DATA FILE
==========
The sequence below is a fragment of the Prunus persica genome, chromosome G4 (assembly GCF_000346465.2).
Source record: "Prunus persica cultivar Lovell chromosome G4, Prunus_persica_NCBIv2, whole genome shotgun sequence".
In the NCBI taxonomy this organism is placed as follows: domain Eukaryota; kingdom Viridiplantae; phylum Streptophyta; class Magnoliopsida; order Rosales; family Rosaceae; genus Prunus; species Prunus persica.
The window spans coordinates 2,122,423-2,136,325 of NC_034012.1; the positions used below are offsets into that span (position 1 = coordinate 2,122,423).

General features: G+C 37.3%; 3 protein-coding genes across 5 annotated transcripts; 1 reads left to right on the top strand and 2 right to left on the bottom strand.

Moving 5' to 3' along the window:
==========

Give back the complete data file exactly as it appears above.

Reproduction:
The sequence below is a fragment of the Prunus persica genome, chromosome G4 (assembly GCF_000346465.2).
Source record: "Prunus persica cultivar Lovell chromosome G4, Prunus_persica_NCBIv2, whole genome shotgun sequence".
In the NCBI taxonomy this organism is placed as follows: domain Eukaryota; kingdom Viridiplantae; phylum Streptophyta; class Magnoliopsida; order Rosales; family Rosaceae; genus Prunus; species Prunus persica.
The window spans coordinates 2,122,423-2,136,325 of NC_034012.1; the positions used below are offsets into that span (position 1 = coordinate 2,122,423).

General features: G+C 37.3%; 3 protein-coding genes across 5 annotated transcripts; 1 reads left to right on the top strand and 2 right to left on the bottom strand.

Moving 5' to 3' along the window: